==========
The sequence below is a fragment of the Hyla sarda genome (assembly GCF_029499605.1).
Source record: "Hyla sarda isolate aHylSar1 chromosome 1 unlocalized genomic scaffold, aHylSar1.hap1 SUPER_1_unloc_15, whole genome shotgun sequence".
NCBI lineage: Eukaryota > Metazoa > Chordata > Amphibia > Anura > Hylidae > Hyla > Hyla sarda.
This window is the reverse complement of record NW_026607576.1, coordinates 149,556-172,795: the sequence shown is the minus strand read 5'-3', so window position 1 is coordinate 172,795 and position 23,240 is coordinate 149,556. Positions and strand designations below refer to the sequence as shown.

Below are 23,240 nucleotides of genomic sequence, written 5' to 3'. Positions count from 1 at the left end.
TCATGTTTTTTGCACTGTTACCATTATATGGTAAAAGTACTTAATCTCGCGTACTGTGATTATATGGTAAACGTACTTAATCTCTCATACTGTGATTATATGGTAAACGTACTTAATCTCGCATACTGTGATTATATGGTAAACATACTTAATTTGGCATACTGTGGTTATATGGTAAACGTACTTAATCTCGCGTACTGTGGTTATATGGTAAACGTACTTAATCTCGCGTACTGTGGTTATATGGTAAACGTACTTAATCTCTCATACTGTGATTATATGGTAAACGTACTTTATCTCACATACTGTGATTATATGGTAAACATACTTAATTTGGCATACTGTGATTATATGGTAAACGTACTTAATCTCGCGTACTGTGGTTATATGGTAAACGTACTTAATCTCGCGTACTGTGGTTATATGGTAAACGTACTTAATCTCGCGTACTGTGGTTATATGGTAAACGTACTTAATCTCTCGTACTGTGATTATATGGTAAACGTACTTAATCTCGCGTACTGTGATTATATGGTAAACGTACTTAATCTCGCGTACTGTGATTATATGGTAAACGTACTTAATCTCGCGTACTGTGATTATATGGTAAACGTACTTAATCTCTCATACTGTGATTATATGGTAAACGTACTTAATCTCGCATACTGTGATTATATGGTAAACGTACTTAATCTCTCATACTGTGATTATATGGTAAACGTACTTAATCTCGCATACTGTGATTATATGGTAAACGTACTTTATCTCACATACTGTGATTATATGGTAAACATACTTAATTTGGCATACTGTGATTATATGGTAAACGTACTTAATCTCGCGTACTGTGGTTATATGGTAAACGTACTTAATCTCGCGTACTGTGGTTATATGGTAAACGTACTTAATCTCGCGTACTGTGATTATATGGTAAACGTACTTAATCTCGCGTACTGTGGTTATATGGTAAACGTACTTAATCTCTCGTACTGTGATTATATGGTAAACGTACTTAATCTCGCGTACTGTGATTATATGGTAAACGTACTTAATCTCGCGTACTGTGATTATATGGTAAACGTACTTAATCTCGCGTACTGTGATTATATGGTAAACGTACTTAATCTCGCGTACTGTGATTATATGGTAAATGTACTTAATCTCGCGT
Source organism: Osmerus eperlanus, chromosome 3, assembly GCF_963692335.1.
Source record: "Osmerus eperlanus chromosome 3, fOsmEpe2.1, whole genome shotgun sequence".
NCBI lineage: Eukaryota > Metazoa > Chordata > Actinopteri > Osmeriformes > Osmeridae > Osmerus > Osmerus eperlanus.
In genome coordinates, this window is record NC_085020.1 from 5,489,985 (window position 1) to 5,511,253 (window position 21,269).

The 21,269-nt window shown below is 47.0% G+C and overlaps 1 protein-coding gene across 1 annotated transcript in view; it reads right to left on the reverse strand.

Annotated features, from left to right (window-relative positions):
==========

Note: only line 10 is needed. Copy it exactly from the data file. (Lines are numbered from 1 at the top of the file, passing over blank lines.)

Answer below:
In genome coordinates, this window is record NC_085020.1 from 5,489,985 (window position 1) to 5,511,253 (window position 21,269).